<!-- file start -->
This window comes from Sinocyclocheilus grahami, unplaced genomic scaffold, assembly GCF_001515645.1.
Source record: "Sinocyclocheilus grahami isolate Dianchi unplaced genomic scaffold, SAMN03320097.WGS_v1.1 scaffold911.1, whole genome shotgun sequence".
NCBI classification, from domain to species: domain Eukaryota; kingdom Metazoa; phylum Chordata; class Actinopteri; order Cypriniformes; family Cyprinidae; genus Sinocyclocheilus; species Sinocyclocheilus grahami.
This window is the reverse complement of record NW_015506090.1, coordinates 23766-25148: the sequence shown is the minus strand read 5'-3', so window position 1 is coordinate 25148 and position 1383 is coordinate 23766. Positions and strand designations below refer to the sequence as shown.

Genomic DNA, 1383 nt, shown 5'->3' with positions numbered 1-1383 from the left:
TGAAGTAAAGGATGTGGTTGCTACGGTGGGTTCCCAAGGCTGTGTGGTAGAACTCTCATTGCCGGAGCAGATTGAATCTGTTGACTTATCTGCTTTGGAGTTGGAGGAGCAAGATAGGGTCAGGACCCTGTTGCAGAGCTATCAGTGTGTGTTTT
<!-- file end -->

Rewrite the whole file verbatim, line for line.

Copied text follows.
This window comes from Sinocyclocheilus grahami, unplaced genomic scaffold, assembly GCF_001515645.1.
Source record: "Sinocyclocheilus grahami isolate Dianchi unplaced genomic scaffold, SAMN03320097.WGS_v1.1 scaffold911.1, whole genome shotgun sequence".
NCBI classification, from domain to species: domain Eukaryota; kingdom Metazoa; phylum Chordata; class Actinopteri; order Cypriniformes; family Cyprinidae; genus Sinocyclocheilus; species Sinocyclocheilus grahami.
This window is the reverse complement of record NW_015506090.1, coordinates 23766-25148: the sequence shown is the minus strand read 5'-3', so window position 1 is coordinate 25148 and position 1383 is coordinate 23766. Positions and strand designations below refer to the sequence as shown.

Genomic DNA, 1383 nt, shown 5'->3' with positions numbered 1-1383 from the left:
TGAAGTAAAGGATGTGGTTGCTACGGTGGGTTCCCAAGGCTGTGTGGTAGAACTCTCATTGCCGGAGCAGATTGAATCTGTTGACTTATCTGCTTTGGAGTTGGAGGAGCAAGATAGGGTCAGGACCCTGTTGCAGAGCTATCAGTGTGTGTTTT